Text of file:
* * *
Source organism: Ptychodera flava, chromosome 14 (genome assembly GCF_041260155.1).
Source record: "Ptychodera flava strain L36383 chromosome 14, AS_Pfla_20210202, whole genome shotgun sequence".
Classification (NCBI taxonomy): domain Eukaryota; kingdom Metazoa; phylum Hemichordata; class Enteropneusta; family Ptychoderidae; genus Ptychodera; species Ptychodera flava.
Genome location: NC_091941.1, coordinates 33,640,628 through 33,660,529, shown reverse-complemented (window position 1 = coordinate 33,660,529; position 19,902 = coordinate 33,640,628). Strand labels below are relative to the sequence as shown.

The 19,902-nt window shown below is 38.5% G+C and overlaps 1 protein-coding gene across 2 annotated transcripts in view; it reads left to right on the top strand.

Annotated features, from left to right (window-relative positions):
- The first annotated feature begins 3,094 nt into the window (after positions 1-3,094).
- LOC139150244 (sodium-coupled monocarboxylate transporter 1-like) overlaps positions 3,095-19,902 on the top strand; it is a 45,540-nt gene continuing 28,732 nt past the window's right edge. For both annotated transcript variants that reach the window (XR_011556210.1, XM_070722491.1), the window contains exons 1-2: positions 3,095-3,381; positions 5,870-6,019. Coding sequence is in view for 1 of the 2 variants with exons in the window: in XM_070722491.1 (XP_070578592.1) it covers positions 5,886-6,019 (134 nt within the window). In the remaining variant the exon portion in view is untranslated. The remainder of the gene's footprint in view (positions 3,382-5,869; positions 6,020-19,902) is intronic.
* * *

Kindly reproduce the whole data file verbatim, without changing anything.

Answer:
Source organism: Ptychodera flava, chromosome 14 (genome assembly GCF_041260155.1).
Source record: "Ptychodera flava strain L36383 chromosome 14, AS_Pfla_20210202, whole genome shotgun sequence".
Classification (NCBI taxonomy): domain Eukaryota; kingdom Metazoa; phylum Hemichordata; class Enteropneusta; family Ptychoderidae; genus Ptychodera; species Ptychodera flava.
Genome location: NC_091941.1, coordinates 33,640,628 through 33,660,529, shown reverse-complemented (window position 1 = coordinate 33,660,529; position 19,902 = coordinate 33,640,628). Strand labels below are relative to the sequence as shown.

The 19,902-nt window shown below is 38.5% G+C and overlaps 1 protein-coding gene across 2 annotated transcripts in view; it reads left to right on the top strand.

Annotated features, from left to right (window-relative positions):
- The first annotated feature begins 3,094 nt into the window (after positions 1-3,094).
- LOC139150244 (sodium-coupled monocarboxylate transporter 1-like) overlaps positions 3,095-19,902 on the top strand; it is a 45,540-nt gene continuing 28,732 nt past the window's right edge. For both annotated transcript variants that reach the window (XR_011556210.1, XM_070722491.1), the window contains exons 1-2: positions 3,095-3,381; positions 5,870-6,019. Coding sequence is in view for 1 of the 2 variants with exons in the window: in XM_070722491.1 (XP_070578592.1) it covers positions 5,886-6,019 (134 nt within the window). In the remaining variant the exon portion in view is untranslated. The remainder of the gene's footprint in view (positions 3,382-5,869; positions 6,020-19,902) is intronic.